Going Home Part II, Family

 When my first granddaughter, Lauren, was born, I realized God had fulfilled Psalm 128:6 in my life: 

“Yea, thou shalt see thy children's children . . .” 

In my last blog post, “There's Something Magical About Going Home,” I promised to share a few stories and pictures from my recent trip to Bristol, Rhode Island. Today’s post, “Going Home Part II—Family” tells the best part of the story. Perhaps I should have saved it for last, but I couldn’t wait to share the smiles. 

When it puts its best face forward, family gives us a glimpse of what heaven is going to be like. Leisurely meals around the table, familiar stories, and lots of hugs and laughter. Unfortunately, these extended family events are becoming more and more rare, especially now that our daughters are married and have begun families of their own. When the planets align, the earth tilts perfectly on its axis, and everyone’s busy schedules overlap, we occasionally manage to gather in one place. Most of the time, however, we visit in smaller groups. 

My recent trip to Rhode Island was uniquely special, because four generations of women from my immediate family met in my hometown—my mom, myself, my daughters, and my granddaughters. 

Four generations, ranging in age from 72 to 1. 

In addition to the miracle of gathering with my immediate family, my mom and her two cousins, daughters of three siblings who sailed from the Azores with their mother in 1919, also had opportunities to visit. Now that their mothers have passed away, (the youngest died at 94-1/2 and the oldest at 98), these women have taken their places as the matriarchs of our family. 

I, one generation distant, watched them with an objectivity they didn’t have. With every smile, laugh, and gesture, I saw glimpses of the women who birthed them. One cousin has her mother’s high cheekbones and soft voice. The other has her mom’s keen mind and love for learning. Watching two cousins’ hands cradle steaming cups of coffee, I noticed that they were identical. One pair of hands had traveled the world, while the other had stayed close to home, but they were similarly beautiful. 

The irony that, two generations later, we again have a sailor in the family escaped no one. One day my son-in-law invited us to have lunch with him at the Officers’ Club in Newport. Driving through the gates of the base transported my mother back to a younger time when life was simple and romance blossomed. 

“Your father took me here once,” she said. Her eyes crinkled at the memory of her handsome sailor. “Some nights he’d have to walk back to base after he took me home—or hitchhike, because we’d talked for so long he missed the last bus. What in the world did we talk about?” 

Showing my hometown to my children, son-in-law, and grandchildren gave me the opportunity to put flesh on the bones of my life. When they saw the spiral staircase in the Rogers Free Library, they understood why I spent more time there than anywhere else. When they stood at the stone wall that encircles Bristol Harbor, they knew why it was my favorite place to write and think. When they rested in the shade of the tree-lined streets, smelled the salty sea air, and watched the sailboats skim across the bay, they understood why my eyes light up whenever anyone mentions Rhode Island.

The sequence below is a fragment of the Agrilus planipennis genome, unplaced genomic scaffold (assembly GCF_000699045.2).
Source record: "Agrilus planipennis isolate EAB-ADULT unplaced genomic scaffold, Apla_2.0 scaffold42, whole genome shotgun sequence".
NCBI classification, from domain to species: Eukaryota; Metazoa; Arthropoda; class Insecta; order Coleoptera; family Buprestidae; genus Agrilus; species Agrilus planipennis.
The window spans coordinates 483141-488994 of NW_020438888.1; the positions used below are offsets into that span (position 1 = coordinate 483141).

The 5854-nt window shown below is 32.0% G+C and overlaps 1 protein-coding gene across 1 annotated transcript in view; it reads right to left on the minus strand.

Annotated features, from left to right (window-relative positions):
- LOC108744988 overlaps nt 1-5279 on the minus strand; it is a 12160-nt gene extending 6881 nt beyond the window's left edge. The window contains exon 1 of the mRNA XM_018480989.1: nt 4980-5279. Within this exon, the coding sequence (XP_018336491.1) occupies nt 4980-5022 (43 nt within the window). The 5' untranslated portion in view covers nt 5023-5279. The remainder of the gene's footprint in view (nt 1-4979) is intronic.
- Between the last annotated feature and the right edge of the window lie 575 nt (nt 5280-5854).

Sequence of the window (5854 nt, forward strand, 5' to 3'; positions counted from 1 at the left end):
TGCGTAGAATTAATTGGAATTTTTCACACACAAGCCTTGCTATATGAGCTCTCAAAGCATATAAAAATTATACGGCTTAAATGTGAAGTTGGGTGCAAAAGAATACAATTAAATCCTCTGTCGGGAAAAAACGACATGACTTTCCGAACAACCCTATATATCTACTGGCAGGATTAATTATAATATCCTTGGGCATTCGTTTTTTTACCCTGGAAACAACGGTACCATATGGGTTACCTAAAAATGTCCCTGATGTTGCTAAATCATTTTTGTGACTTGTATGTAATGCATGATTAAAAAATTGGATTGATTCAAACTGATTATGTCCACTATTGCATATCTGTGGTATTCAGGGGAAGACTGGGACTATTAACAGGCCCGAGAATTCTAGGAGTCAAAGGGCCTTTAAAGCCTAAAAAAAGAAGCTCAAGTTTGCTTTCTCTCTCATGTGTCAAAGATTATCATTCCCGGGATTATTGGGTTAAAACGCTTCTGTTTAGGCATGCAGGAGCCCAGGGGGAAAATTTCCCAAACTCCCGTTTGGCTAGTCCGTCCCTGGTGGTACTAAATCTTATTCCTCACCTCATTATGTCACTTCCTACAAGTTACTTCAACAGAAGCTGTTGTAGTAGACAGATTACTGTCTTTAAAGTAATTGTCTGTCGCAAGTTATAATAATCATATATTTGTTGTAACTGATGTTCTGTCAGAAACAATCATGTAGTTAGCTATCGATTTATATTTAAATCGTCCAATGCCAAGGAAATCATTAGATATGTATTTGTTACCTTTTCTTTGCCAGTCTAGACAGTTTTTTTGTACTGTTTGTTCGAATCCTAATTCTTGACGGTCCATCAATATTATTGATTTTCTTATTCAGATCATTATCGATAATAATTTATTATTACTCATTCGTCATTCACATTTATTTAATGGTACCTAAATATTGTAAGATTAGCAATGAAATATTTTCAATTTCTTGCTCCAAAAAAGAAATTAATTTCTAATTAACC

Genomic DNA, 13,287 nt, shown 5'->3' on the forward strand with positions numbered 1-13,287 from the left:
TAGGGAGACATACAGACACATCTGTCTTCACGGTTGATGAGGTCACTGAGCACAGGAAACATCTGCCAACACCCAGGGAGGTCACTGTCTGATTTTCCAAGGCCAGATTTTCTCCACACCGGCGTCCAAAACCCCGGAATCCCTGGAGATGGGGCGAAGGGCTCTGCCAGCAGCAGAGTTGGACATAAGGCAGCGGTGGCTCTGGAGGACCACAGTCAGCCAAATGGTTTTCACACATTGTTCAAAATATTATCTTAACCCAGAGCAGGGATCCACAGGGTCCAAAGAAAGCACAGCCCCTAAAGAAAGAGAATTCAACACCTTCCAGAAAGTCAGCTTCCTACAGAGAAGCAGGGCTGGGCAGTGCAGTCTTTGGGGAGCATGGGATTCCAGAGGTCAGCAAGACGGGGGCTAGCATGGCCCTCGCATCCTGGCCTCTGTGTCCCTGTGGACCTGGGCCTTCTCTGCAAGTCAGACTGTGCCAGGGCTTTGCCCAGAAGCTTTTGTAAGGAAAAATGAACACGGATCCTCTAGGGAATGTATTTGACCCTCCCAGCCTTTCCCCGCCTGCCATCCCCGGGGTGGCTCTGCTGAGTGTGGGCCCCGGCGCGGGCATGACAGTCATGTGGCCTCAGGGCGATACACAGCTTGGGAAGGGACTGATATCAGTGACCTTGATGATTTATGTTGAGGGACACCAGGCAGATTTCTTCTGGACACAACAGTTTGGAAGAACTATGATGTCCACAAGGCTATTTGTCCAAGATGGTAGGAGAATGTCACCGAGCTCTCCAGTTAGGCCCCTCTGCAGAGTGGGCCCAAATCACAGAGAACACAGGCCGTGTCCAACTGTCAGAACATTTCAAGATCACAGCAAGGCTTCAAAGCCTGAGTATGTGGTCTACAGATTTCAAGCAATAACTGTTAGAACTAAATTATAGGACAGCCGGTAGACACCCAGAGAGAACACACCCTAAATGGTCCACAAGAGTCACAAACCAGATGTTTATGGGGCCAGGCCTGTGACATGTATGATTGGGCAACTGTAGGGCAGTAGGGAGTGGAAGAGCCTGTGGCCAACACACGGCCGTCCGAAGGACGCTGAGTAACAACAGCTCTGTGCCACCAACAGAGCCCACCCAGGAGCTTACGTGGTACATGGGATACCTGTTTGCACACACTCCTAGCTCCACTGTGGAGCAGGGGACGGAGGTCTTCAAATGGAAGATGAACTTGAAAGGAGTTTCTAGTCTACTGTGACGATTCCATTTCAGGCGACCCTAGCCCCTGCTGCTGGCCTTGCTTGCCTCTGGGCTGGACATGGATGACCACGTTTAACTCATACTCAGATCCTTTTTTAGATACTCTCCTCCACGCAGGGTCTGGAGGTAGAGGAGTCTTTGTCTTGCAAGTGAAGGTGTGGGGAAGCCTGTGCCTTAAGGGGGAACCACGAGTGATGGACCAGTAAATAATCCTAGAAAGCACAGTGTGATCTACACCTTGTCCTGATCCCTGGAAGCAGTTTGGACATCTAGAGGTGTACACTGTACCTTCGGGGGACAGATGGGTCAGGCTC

Visiting my hometown helps my family understand me. Visiting my hometown also helps me understand me. Remembering the sunny landscape covered in three feet of snow reminds me why I hate cold and love the South. Driving by the 864-foot home where our family of five lived explains why I’m so excited about having a bedroom big enough to fit a bed, a dresser, and a chair. Walking past the little apartment where my Granny lived reinforces my determination to be a wonderful grandmother just like she was. 

We don’t get to choose our family, and not every relationship within the circle is a happy one. Rose-colored glasses aside, families can be our greatest source of joy or our greatest source of pain. It’s my prayer today that whatever side of the pendulum you’re on, you’ll ask God to show you how to be the best family member you can be, for his glory. 

“A good man leaves an inheritance to his children's children” (Pro. 13:22).

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  1. I have had similar feelings this last month I had the opportunity to travel from Texas to Minnesota to celebrate my grandfather's birthday with my children. although it wasn't a perfect visit (my mother had an angry Outburst at her mother), I was glad that I got to show my children some of the places where I grew up; places that I call home.

    1. It is pretty, special, isn't it? (Angry outbursts aside :) It's like sharing a part of yourself. So glad you had the opportunity, and thanks for chiming in.

  2. Lori, thank you for sharing more about your trip home. I love this sentence: "Rose-colored glasses aside, families can be our greatest source of joy or our greatest source of pain." Your words are so very true. Yes, I want to be the very best member of my family than I can be, for His glory.


    1. You know, Kim, it was tempting to leave that sentence out, but it's true. To paint a picture of family and fail to acknowledge the challenging parts wouldn't be true to my readers and to myself. I'm glad God's grace covers it all :)

  3. Thanks for this story, Lori. Makes me think of how special it is to be with family where you grew up. Tomorrow I get to go to California for my niece's wedding. There'll be 4 generations of our family there, the youngest 22 and the oldest 96. What precious people family are and the memories we make are to be treasured.

  4. I'm so excited for you, Ellen. Enjoy! Hug, laugh, share memories and make new ones. I know you'll have an amazing time.